Marco Pierre White's management style was as extraordinary as his food in the 1990s when he was one of the youngest chefs in the world to win three Michelin stars.
Cooks who failed to live up to his standards were punished by being sent to stand in the corner. It was not unheard of for all four corners of the kitchen to be occupied simultaneously. Another punishment was to be placed in a rubbish bin.
In his book White Slave, White says that customers who annoyed him fared little better: They were expelled from the restaurant. This was such a regular event that he developed a five-step eviction process that involved stripping the table bare.
White was the U.K.'s first rock-star chef, a man whose skill, passion, good looks, and bad attitude sucked a generation of British blokes into the kitchen. He's still viewed with awe by young chefs.
But even a crime scene investigator would have difficulty in finding much of this DNA in Marco Pierre White Wheeler's Rib Room & Oyster Bar, which has just opened in London's City financial district.
The décor is sparse: There are large prints on the wall of the famous Bob Carlos Clarke photographs from 25 years ago. Otherwise, the most striking features are the chairs, which have a strange metal ring attached at the back. They look like they come from a bondage club, chosen to restrain diners keen on escaping.
It's no secret in the hospitality business that White is not involved day-to-day in the restaurants that carry his name. In this case, when I asked one staffer if he has met White, he said the chef was planning to come to the opening party next month.
I've met White a few times. He is scarily charming. I generally avoid the word charismatic, but he knows how to command your attention. He is a remarkable character whose proteges include Gordon Ramsay. No need to guess where Ramsay learned kitchen etiquette.
You probably don't have to be told that first impressions matter. Someone at Wheeler's does.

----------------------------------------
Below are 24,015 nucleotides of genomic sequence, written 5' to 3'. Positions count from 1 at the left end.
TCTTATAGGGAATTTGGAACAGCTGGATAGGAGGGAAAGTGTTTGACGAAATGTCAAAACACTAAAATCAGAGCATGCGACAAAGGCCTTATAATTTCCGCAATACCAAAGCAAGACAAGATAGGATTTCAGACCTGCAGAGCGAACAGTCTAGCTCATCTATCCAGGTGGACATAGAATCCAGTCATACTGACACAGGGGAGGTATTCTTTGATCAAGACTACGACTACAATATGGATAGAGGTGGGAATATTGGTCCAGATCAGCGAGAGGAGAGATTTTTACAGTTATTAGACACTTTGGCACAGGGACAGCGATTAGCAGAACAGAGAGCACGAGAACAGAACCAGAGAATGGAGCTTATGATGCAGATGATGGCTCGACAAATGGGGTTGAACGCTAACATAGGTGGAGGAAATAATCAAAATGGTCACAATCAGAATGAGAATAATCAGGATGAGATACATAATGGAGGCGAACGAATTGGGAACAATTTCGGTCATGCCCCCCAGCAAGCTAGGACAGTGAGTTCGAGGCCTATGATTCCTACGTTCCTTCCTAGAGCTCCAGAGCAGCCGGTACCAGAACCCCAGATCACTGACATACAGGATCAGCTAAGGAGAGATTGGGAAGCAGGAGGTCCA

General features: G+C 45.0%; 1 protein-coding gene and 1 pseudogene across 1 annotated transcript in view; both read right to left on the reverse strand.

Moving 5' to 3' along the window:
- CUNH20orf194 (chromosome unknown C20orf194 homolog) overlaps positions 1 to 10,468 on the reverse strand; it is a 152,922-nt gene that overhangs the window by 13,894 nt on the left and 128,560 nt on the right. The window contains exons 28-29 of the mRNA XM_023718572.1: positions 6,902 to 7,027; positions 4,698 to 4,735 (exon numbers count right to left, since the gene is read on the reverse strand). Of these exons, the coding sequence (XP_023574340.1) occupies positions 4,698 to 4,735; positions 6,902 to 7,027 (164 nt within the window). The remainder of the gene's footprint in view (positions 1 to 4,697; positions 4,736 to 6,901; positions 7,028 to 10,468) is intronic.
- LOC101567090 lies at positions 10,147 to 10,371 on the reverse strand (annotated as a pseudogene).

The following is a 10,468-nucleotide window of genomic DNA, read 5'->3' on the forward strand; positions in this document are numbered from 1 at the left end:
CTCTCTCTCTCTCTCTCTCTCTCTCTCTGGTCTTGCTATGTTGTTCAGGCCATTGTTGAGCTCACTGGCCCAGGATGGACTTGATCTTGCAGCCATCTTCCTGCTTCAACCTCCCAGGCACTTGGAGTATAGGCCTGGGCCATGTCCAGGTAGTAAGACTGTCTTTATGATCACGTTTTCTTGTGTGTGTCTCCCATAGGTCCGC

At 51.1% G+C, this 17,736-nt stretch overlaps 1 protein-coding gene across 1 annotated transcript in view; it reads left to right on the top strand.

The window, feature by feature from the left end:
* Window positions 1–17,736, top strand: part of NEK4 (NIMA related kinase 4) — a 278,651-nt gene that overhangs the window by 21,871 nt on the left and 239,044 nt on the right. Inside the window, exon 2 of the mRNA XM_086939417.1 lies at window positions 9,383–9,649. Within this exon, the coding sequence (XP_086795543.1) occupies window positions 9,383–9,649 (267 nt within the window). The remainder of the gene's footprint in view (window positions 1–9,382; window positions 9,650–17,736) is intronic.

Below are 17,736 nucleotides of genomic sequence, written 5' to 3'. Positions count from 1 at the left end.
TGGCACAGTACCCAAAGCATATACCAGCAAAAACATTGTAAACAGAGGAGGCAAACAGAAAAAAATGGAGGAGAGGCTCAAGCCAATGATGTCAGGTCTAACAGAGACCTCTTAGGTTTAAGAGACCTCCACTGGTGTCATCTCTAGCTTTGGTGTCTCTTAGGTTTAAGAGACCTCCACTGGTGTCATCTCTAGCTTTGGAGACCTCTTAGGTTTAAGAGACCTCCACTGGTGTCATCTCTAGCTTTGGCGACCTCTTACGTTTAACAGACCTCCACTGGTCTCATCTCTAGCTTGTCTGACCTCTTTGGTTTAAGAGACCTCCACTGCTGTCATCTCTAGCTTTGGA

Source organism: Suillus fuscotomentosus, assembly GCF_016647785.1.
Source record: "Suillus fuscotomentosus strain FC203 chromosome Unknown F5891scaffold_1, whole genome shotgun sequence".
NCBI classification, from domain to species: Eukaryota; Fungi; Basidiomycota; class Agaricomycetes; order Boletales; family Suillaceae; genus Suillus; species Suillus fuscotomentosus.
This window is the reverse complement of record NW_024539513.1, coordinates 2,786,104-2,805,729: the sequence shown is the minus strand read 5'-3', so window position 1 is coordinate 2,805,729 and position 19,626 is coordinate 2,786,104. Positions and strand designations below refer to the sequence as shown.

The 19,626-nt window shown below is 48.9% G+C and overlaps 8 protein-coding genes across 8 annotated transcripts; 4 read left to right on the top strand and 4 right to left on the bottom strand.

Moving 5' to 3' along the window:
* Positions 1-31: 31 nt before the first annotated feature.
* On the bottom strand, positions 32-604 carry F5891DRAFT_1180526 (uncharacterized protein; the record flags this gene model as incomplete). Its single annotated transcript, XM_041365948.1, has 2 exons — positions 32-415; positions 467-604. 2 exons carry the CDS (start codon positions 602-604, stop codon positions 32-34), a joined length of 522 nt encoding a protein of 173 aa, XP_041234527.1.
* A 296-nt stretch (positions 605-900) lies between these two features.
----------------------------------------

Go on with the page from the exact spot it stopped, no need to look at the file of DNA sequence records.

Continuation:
You enter via a bar that was empty at lunchtime and smelled of cleaning products. At night, there were a few drinkers and the aroma was of after-shave. The daytime smell was less offensive.
There was no sign to the restaurant, where the reception is hidden behind a door at the far end of the room.
Booking a table was no better. Of three calls, one wasn't answered; a second was forwarded to voicemail saying don't leave a message; the third made it straight to that voicemail.
The Wheeler's name has actually been around for a while—since 1856 to be exact—but this is a new incarnation. If you put White to one side and think of this as a hotel dining room serving comfort food to men on expense accounts, it is OK. It's not a car crash. Still, it comes across as curiously old-fashioned, with a menu and wine list squeezed into a tight three pages by means of shrinking the typeface.
The most interesting starter is Black Pig Balls, at 7.50 pounds ($11). This is black pudding, coated in breadcrumbs and pan-fried. The crunchy-soft texture is appealing and there is flavor struggling to escape. But the dish is under-seasoned, like almost everything I tried over three meals.
Also, nothing arrived hot. I don't know where the kitchen is but I'm guessing it's far down in the basement.
My favorite starter is baked St Marcellin, with roasted vine tomatoes and toasted sourdough (8.50 pounds). What a beautiful fat cheese, with a taste that lingers. The crab bisque (8.50 pounds) and the prawn cocktail (11.50 pounds) were under-seasoned, the prawns with the texture of something out of a catering pack rather than the sea.
The coq and shrimp curry with fresh mango and ginger was sweet, only not in a nice way. Grilled Dover sole was cooked perfectly and was enjoyable with added salt. The "triple cooked" chips were OK as chips go, though lacked the crunch normal with this preparation, as though one of the three stages was defrosting.
I tried two of the "finest quality Angus steaks, dry-aged for 28 days”: The sirloin (26.50 pounds) and the rib-eye Boston style with oysters (32.50 pounds). The fried oysters were great but the meat lacked flavor until you poured sauce over it. There was no depth. I prefer the nearby Le Relais de Venise, where two courses cost 24 pounds.
The desserts, including Boxtree Eton mess and sticky toffee pudding, were the best part of the meal. They were comforting in a nurturing kind of way, like having your mum feed you with the stuff you want to eat, rather than what is good for you.
Wheeler's might have been all right for the City 20 years ago. At a time of long, boozy lunches, this part of London didn't require the gastronomic fireworks White was performing then. But there are many good restaurants in the Square Mile now and White’s bursts of brilliance have fizzled. Wheeler’s limps along behind the pack, an uninspiring throwback where everything is old-fashioned except for the prices.
Seems like it's time for somebody to stand in the corner.
Wheeler’s is at 5 Threadneedle Street, Threadneedles Hotel, EC2R 8AY; +44-20-7657-8088 or www.mpwrestaurants.co.uk/restaurants/wheelers-london-bank.
Richard Vines is the chief food critic for Bloomberg. Follow him on Twitter @richardvines.